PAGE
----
In addition to the theoretical framing encapsulated in its introduction, the book, through the seven contributions therein, tackles the grand classics of Palestinian national identity: the land, the people, and the narrative. Fairouz Salem, with her extensive background in international relations and strong interest in the anthropology of the Palestinian countryside and the developmental questions pertaining to marginalized communities, touches upon the intricacies of the first pillar of modern Palestine, the land, in her study entitled: “From the Halls of Colonial Military Courts to the Land: The Everyday Struggle over Palestinian and Space and Time in the Palestinian Aghwar.”
Touching upon the second pillar of modern Palestine, that is the people, Kholoud Nasser, with her academic and professional background in the fields of public and community health, educational policies, and development studies, addresses the “Question of Demography: Between Current Palestinian and Israeli Trends,” locating her work within a broader field of colonial studies in the context of the Israeli apartheid in Palestine.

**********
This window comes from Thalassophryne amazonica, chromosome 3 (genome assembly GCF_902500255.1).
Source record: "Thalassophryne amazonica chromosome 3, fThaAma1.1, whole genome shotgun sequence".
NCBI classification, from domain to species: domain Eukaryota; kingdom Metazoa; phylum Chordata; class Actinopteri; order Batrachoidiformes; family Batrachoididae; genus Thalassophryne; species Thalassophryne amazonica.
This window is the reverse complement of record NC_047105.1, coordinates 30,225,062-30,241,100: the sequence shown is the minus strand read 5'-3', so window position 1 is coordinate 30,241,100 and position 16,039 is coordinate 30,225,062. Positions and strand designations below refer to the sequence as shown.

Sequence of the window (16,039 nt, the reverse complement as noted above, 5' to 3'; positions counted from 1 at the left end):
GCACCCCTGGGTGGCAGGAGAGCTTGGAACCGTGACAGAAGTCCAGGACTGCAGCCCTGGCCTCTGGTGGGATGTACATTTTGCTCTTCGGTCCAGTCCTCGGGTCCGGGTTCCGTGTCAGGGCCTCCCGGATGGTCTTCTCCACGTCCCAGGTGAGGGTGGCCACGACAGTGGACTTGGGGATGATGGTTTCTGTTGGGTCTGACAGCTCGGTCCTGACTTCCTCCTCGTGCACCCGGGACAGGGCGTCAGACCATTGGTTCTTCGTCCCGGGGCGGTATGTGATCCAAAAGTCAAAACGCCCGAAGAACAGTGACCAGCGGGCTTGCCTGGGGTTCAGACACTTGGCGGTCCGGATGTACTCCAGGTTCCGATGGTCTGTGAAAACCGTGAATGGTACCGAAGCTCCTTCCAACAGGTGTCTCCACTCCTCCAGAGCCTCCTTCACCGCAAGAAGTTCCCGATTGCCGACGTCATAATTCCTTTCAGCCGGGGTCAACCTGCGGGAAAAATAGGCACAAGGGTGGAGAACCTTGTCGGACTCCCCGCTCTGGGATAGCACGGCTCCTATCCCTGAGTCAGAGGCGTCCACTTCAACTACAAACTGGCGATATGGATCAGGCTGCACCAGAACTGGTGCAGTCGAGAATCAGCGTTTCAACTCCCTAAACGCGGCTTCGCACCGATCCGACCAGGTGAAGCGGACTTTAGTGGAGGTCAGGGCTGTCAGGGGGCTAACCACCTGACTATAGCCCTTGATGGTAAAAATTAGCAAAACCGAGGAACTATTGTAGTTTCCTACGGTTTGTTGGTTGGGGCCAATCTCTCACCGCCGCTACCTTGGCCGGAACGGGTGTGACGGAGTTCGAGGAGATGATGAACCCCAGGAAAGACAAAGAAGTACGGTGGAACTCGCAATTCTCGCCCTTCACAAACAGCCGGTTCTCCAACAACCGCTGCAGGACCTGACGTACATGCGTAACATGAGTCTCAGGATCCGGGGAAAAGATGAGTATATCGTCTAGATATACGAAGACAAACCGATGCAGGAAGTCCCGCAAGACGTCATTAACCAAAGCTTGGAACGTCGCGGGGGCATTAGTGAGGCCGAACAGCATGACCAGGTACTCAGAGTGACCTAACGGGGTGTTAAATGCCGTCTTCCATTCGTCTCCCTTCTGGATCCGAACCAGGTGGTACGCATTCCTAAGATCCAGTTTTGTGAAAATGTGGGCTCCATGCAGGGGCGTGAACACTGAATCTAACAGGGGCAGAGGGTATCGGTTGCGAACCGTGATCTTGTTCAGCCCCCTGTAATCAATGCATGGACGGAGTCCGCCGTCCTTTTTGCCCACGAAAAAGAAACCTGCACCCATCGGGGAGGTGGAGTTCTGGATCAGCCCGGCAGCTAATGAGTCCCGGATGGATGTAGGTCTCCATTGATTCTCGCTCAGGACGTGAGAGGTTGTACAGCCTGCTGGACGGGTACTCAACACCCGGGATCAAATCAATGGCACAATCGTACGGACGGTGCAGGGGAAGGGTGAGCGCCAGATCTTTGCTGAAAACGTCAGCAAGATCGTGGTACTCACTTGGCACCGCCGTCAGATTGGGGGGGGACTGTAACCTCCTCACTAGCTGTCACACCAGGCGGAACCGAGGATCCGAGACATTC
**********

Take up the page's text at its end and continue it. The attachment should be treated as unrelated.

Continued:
By investigating the outlines of Palestinians on the land, the former political prisoner in Israeli jails, Ashraf Othman Bader, who specializes in Israeli studies, attempts in his study to scrutinize the role of disgust in the colonial matrix of power. His study, entitled “Disgust as Colonial Mechanism: Zionist Settler Colonialism as an Exemplar,” deconstructs the psychosocial structure of the Zionist “victimization” complex that, he argues, projects outwards in the form of disgust as apparent in the handling of Palestinian colonized bodies. As for Qasam Al-Haj, whose research interests combine the fields of politics and culture, specifically focusing on disentangling Palestinian cultural and educational politics, chooses in her study, "Curfews and Military Closures: The Arrest and Liberation of Palestinian Spacetime,” to theorize and further abstract the relationship between the land and the people by investigating the role of curfews in arresting spacetime in the Palestinian experience.